Summary

Saban's Go Go Power Rangers #29 is bringing us closer to the finale of "Necessary Evil" and this series alike. While at this point we are being presented with story points we already know about as Mighty Morphin is so far ahead, it's still compelling to see the entire series through to the end.
Writing/Story
Pencils/Inks
Colors
Lettering

SABAN’S GO GO POWER RANGERS #29 Continues To Bring Us Full Circle

Out this week from BOOM! Studios and Hasbro, Saban’s Go Go Power Rangers, continues our countdown to the series slated end.

Moving back to the main points of “Necessary Evil” after issue 28’s deep dive into Rita Repulsa, Saban’s Go Go Power Rangers #29 takes us right back to action. Tommy has taken the role of the leader on the team, but it doesn’t seem to be going all that well.

Monster designs still on point.

Saban’s Go Go Power Rangers #29 shows us a rough start for Tommy. As he attempts to lead the Rangers against another Zedd monster, he makes a call that doesn’t work out. Jason steps in, and the Rangers succeed, but Tommy is left with remorse after almost getting Billy hurt.

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It seems like the remainder of Saban’s Go Go Power Rangers will be about tieing up the beginning of “Necessary Evil” and leading us into where we started with Mighty Morphin Power Rangers # 40. As writer Ryan Parrott confirmed, issue #32 will be the final one for this series., though Mighty Morphin will continue after.

What Saban’s Go Go Power Rangers # 29 accomplishes well is bringing us back into the same vibes as earlier issues of “Necessary Evil.” This has been a story arc with a heavy theme of change. Though it feels like we’ve become adjusted to that change in Mighty Morphin where it’s become the new normal for that series, Go Go’s exploration of how these changes came to be put us right back in that mindset of “things are different now.”

Tommy’s awkward transition to becoming the leader helps bring us back into this mindset. It truly feels alien, especially given how much focus this series has had on the team without him.

It’s nice to see Tommy not starting off as the perfect leader. It gives more weight to the change over in the team.

This sense of change is important for where the rest of this issue takes us from there. We’ve started to come full circle as we begin to reach points now that was past tense for Mighty Morphin.

Saban’s Go Go Power Rangers features a lot that will be missed once the series concludes. I, for one, will miss the art in this series particularly. Since the beginning, character designs have always had a more cartoonish style to them that pair well with the context of the series. For this arc, Francesco Mortarino has done a spectacular job bringing these scenes to life.

When it comes to the fight scenes, every panel is a spectacle. The Rangers are constantly drawn in motion, with every action having a purpose. From extinguishing Putty Patrols to taking on classic “Monsters of the week,” every page resembles the classic T.V series with insane detail.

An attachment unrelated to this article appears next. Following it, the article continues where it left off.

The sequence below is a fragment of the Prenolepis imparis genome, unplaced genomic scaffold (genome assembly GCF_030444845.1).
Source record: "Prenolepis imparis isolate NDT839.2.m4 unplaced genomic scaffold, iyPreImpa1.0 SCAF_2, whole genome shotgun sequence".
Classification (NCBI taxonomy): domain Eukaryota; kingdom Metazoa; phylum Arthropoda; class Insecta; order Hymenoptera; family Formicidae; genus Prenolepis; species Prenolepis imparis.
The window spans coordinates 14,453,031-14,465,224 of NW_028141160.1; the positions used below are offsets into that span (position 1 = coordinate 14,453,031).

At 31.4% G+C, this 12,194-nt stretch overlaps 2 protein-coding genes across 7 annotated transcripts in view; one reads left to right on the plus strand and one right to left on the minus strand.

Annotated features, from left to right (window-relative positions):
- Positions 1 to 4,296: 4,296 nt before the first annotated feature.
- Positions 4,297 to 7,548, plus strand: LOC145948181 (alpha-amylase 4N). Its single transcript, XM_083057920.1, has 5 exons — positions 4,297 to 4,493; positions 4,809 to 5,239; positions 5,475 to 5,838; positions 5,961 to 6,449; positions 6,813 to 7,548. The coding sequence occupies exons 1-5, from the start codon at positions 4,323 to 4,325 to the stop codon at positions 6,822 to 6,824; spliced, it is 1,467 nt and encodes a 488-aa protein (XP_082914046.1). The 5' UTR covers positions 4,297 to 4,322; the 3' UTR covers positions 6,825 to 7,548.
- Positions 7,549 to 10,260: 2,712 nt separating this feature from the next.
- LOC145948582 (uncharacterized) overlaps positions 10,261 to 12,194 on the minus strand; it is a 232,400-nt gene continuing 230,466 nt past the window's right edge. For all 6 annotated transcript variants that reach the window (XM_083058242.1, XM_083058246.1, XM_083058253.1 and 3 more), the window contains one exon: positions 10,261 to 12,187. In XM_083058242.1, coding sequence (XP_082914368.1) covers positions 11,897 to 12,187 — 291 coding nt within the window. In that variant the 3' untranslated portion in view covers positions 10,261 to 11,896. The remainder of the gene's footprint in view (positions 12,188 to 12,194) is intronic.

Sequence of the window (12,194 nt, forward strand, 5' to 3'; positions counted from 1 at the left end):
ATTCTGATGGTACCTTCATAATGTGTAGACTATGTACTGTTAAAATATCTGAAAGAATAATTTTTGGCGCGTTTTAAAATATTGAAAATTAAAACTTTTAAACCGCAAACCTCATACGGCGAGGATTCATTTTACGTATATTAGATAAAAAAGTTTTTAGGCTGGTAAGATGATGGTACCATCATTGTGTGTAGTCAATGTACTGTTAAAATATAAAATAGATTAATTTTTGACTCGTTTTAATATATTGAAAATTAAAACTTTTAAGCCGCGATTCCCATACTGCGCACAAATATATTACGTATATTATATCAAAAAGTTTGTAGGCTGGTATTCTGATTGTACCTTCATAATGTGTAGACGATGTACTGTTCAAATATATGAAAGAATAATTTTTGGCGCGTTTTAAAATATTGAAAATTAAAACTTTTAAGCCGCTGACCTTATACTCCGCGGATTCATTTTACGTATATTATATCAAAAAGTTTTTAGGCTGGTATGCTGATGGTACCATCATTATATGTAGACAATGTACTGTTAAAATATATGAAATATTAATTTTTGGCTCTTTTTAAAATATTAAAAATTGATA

This full pagers have so much to them. Every time I look at it, I notice something new. Like how Trini put a dagger in that Putty’s Z

Adding to this, Raul Angulo’s colors continue to impress. There’re a variety of settings this issue takes place in, some dull and some lively. While there’s a lot of grey at the beginning of this issue, we move onto areas like the Command Center and the Ernie’s Juice Bar, and we see the pallets and backgrounds really shine and vary.

Ed Dukeshire handles the lettering again and continues doing right by it. With a series that has as much history to it, memorable voices and characters, it’s important to try to represent this in dialogue. Zedd specifically comes to mind here. His dialogue contains a lot of bold emphasis on the specific words resembling his speech tendencies. It reads how late actor Robert Axelrod spoke as the character.

With only three issues remaining, the send-off for Saban’s Go Go Power Rangers feels closer and closer. Excited as I am for the finale, there’s a lot with this series that is going to be missed. Issue 29 does a fair job prepping us for the future, though I will note, with how much we already know from Mighty Morphin Power Rangers taking place further in time, the catch up we’re getting while nice, doesn’t feel quite as important based on this issue alone.

Having us be put in a place where we accept that events of the past have already occurred without seeing them, and then going back to show them to us much later on feels more like bonus information. While still enjoyable to read, there is notably less of a hook.

The pull of seeing this through to the end helps. While obviously I still want to see the inception of the Omega Rangers and see how Rocky Adam and Aisha are introduced, I’m just hoping there’s at least one more interesting note to pull us into the finale.

I have faith Parrott will not disappoint in the end. I look forward to seeing what is in store for us moving forward and am very eager to see what is coming for Power Rangers after the completion of “Necessary Evil.”

 

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Samuel Pratt
Samuel Pratt
A more recent interest in comics, Sam really got into the scene by keeping up with Spider-Gwen stories since her inception. Since then Sam has jumped into many different series that he has come to love. Lumberjanes, Giant Days, Chilling Adventures of Sabrina, Booms! Mighty Morphin Power Rangers, Captain Marvel, and other mainline Marvel series.

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